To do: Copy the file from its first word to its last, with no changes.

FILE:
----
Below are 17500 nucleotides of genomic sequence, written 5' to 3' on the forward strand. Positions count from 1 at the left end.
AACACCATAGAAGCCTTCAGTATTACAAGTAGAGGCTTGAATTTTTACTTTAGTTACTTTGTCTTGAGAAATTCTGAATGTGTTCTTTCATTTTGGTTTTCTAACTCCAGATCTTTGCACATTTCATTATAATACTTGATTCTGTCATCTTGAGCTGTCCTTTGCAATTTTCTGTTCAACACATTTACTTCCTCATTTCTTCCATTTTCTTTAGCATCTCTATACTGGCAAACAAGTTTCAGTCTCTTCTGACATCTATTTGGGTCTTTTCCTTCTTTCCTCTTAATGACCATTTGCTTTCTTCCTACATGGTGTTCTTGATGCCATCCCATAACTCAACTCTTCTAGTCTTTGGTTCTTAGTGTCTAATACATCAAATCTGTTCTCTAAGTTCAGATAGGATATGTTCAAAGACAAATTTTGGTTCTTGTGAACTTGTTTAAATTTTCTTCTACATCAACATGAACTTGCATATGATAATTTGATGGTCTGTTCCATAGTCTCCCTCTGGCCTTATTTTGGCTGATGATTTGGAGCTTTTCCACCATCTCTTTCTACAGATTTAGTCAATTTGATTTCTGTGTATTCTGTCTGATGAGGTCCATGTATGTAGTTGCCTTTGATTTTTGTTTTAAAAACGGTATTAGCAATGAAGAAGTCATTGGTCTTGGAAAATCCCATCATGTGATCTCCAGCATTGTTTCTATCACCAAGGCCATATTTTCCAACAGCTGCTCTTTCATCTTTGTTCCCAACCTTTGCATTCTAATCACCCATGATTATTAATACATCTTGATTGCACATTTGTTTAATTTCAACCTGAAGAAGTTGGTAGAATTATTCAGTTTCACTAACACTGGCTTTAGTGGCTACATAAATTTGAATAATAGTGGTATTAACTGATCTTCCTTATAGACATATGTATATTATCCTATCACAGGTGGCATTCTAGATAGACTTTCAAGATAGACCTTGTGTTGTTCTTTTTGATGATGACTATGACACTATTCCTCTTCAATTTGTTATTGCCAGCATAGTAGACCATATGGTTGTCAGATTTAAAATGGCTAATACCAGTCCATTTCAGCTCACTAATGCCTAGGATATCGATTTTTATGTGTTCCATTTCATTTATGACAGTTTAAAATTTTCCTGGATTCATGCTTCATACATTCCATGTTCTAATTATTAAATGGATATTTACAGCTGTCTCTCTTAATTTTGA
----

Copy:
Below are 17500 nucleotides of genomic sequence, written 5' to 3' on the forward strand. Positions count from 1 at the left end.
AACACCATAGAAGCCTTCAGTATTACAAGTAGAGGCTTGAATTTTTACTTTAGTTACTTTGTCTTGAGAAATTCTGAATGTGTTCTTTCATTTTGGTTTTCTAACTCCAGATCTTTGCACATTTCATTATAATACTTGATTCTGTCATCTTGAGCTGTCCTTTGCAATTTTCTGTTCAACACATTTACTTCCTCATTTCTTCCATTTTCTTTAGCATCTCTATACTGGCAAACAAGTTTCAGTCTCTTCTGACATCTATTTGGGTCTTTTCCTTCTTTCCTCTTAATGACCATTTGCTTTCTTCCTACATGGTGTTCTTGATGCCATCCCATAACTCAACTCTTCTAGTCTTTGGTTCTTAGTGTCTAATACATCAAATCTGTTCTCTAAGTTCAGATAGGATATGTTCAAAGACAAATTTTGGTTCTTGTGAACTTGTTTAAATTTTCTTCTACATCAACATGAACTTGCATATGATAATTTGATGGTCTGTTCCATAGTCTCCCTCTGGCCTTATTTTGGCTGATGATTTGGAGCTTTTCCACCATCTCTTTCTACAGATTTAGTCAATTTGATTTCTGTGTATTCTGTCTGATGAGGTCCATGTATGTAGTTGCCTTTGATTTTTGTTTTAAAAACGGTATTAGCAATGAAGAAGTCATTGGTCTTGGAAAATCCCATCATGTGATCTCCAGCATTGTTTCTATCACCAAGGCCATATTTTCCAACAGCTGCTCTTTCATCTTTGTTCCCAACCTTTGCATTCTAATCACCCATGATTATTAATACATCTTGATTGCACATTTGTTTAATTTCAACCTGAAGAAGTTGGTAGAATTATTCAGTTTCACTAACACTGGCTTTAGTGGCTACATAAATTTGAATAATAGTGGTATTAACTGATCTTCCTTATAGACATATGTATATTATCCTATCACAGGTGGCATTCTAGATAGACTTTCAAGATAGACCTTGTGTTGTTCTTTTTGATGATGACTATGACACTATTCCTCTTCAATTTGTTATTGCCAGCATAGTAGACCATATGGTTGTCAGATTTAAAATGGCTAATACCAGTCCATTTCAGCTCACTAATGCCTAGGATATCGATTTTTATGTGTTCCATTTCATTTATGACAGTTTAAAATTTTCCTGGATTCATGCTTCATACATTCCATGTTCTAATTATTAAATGGATATTTACAGCTGTCTCTCTTAATTTTGA